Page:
Writing Art History Since 2002

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“My five-year-old could’ve painted that.” We all know someone who says this sort of thing. They usually sell insurance for a living and have peach leather sofas in their lounge. They think nothing of dismissing the career of many a degreed, revered painter as juvenile freewheeling. They are awful, and we take comfort in the thought that they are simply wrong – no one would be fooled by the doodlings of their (equally awful) offspring.

Today, however, is a bad day for grownup artists. Someone put the clich√© to the test, and it worked. Australian Aelita Andre is a professional artist whose paintings sell for upward of USD 9000. Last week she opened her second solo exhibition, titled “Secret Universe”, at Manhattan’s Agora Gallery. She is also five years old.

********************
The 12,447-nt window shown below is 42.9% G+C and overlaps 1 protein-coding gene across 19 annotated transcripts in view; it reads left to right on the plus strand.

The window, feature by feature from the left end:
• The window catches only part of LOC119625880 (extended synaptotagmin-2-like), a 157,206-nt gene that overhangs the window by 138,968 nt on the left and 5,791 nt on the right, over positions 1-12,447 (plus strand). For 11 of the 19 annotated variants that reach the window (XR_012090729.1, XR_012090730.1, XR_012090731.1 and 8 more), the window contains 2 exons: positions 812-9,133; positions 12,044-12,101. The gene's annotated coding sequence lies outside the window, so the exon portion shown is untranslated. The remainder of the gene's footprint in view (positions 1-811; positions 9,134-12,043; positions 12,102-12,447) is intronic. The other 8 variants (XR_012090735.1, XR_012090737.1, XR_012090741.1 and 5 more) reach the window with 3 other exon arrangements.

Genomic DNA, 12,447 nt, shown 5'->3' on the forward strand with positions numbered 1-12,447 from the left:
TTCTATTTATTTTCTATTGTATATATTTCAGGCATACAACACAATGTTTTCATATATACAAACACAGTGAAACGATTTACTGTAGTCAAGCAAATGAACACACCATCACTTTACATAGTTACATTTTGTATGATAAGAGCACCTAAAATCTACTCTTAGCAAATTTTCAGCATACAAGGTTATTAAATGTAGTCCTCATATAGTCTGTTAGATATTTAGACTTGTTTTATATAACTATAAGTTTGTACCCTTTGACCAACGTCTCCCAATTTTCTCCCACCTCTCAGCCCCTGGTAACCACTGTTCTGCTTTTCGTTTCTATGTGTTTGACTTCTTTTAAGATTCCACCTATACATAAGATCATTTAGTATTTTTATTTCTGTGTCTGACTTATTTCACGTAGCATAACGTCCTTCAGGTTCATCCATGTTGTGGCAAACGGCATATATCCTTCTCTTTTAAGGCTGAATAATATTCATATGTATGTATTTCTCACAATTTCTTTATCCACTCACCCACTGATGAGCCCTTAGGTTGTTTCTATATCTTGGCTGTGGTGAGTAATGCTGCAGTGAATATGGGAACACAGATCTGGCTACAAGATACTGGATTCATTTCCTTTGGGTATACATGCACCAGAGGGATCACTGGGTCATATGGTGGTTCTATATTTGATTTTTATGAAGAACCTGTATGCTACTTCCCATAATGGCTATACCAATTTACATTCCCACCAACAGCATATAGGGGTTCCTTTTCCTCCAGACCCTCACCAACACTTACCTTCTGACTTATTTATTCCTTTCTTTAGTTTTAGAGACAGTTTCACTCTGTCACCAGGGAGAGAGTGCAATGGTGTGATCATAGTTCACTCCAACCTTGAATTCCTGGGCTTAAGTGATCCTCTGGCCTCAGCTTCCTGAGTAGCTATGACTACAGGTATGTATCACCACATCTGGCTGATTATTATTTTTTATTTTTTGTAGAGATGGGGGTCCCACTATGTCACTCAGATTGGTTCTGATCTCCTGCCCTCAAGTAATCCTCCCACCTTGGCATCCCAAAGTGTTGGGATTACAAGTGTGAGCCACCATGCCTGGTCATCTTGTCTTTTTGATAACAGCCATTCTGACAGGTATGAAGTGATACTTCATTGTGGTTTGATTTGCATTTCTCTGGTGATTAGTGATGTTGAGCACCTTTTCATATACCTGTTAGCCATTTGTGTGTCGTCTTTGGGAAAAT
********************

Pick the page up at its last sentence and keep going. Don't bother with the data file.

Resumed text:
Andre began painting at 20 months of age, and first received attention from art collectors in Australia when she was two.

A press release from the Agora Gallery describes her practice as follows:

“Aelita conveys her message through a bright, bursting palette and energetic splashes and dashes of paint. She works in acrylic, with occasional added objects such as toys like plastic dinosaurs, butterflies and penguins, and various other items, including even a microscope. Aelita creates swirling layers of paint splatters and uses iridescent neon glitter to form an intricate, kinetic whole. The structural rhythms are unmistakable and completely instinctive, reflecting an understanding of composition far beyond her years.”

According to the gallery, Andre is of Russian heritage, and still (thankfully) lives with her parents in Melbourne.

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